The Doukhobors were a religious sect which developed in Russia during the 1700s. They referred to themselves as Christians of the Universal Brotherhood. In their early days, the group was called Ikono-bortsi (icon wrestlers) for their opposition to Orthodox icons and the veneration (worship, as they saw it) of these religious images. Instead, they insisted that the Spirit of God dwelt in each person and not in icons.
In the 1600s, Nikon, patriarch of the Russian Orthodox Church (1652–66), set out to reform the Church. His primary emphasis was on the liturgical books used by the Church. Nikon's reforms created a great schism in the Russian Church, resulting in his banishment and the creation of a group known as the Old Believers or Raskolniki. Various other sects formed and joined with the Raskolniki. One of these sects was the Doukhobors.
Opposition to the ceremonial of the Orthodox Church is embodied by the Doukhobors who reject the sacraments and are officially designated as a rationalistic sect. Scorning ceremonial, a special priesthood, and the veneration of icons, they maintain that the only worship of God is in spirit and that the heart of man is the sole true temple of God. Instead of baptism by water, they demand the baptism of the Spirit, instead of confession to a priest, confession to each of the brethren, and instead of the Eucharist meditation on the words of Christ.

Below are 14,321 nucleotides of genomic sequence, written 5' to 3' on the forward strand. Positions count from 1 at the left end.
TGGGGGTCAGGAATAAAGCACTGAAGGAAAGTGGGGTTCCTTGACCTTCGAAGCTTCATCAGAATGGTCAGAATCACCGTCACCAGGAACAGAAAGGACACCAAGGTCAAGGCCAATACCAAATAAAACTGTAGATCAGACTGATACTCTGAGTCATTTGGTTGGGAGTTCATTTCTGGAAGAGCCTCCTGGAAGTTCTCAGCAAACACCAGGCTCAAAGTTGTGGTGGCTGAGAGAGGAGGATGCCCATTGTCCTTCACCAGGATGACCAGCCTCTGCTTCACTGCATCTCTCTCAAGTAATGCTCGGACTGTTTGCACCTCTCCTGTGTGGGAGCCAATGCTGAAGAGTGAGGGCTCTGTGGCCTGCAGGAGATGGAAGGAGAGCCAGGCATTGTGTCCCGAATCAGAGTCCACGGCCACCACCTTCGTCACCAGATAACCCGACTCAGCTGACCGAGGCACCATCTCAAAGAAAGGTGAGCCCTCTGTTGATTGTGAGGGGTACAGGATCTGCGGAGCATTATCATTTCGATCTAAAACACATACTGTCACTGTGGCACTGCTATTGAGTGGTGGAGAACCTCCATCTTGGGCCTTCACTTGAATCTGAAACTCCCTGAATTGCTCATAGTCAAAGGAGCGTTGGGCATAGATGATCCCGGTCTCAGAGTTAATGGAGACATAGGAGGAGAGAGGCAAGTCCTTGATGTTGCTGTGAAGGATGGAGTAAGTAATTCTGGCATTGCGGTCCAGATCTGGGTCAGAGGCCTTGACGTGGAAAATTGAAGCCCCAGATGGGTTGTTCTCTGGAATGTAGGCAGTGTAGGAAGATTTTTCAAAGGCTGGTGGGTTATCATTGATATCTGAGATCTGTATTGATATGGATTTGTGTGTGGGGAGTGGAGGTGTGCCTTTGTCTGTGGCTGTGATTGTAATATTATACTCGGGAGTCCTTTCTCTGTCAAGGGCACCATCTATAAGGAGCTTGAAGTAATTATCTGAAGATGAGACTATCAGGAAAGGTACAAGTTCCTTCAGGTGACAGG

From The New Schaff-Herzog Encyclopedia of Religious Knowledge, Vol X: Reutsch - Son
The name Doukhobors means spirit wrestlers. The name comes from Doukho-bortsi (same meaning) used by Archbishop Ambrosius (1785) to identify this peasant group as heretics to the Orthodox faithful. The name is not intended as a compliment, rather it meant, in the Church's opinion, that these people were doing war against the Holy Spirit.
This group adopted the name Doukhobor, saying that it meant that they fought for and with the Spirit of God. They believed that life is a struggle and that the only viable weapon was the spiritual power of love.
Doukhobor dogma is very similar in nature to that of the Quakers. Both reject the ordained clergy, the sacraments and any external symbol of Christianity such as icons, statues, crucifixes, etc. Most of the early Dukhobors were peasants and farmers who believed in a communal living situation with all members being equal in status. As such, they categorically ignored any authority imposed by either church or state.
Catherine II persecuted them and Alexander I moved roughly 4,000 Doukhobors to a remote region around the Sea of Azov in 1801. Here, the rejected sect flourished and quickly created profitable agricultural communities. Not surprisingly, they refused to be drafted into the Russian military. In 1840, the Doukhobors were taken off their Sea of Azov lands and relocated in the Caucasus. Again, they soon produced flourishing agricultural communities. They continued to resist the state's insistence that they serve in the military. Eventually, their leader, Peter Vasilievitch Verigin, was exiled to Siberia, in 1887, taking with him a small group of followers.
Doukhobors made their greatest moral strides and development in the late 1800s under the leadership of Peter Verigin. Peter Verigin, believed to be truly enlightened by God, implemented many changes in Doukhobor life believed to bring them closer to total purity. These changes enabled the Doukhobors to live a Christian life closest to that which is outlined by God. It was during this time that they became vegetarian and rejected the use of all forms of tobacco and alcohol. Up until this time, the Doukhobor's eating habits were nothing unusual. They ate in the same fashion as the region they lived in.
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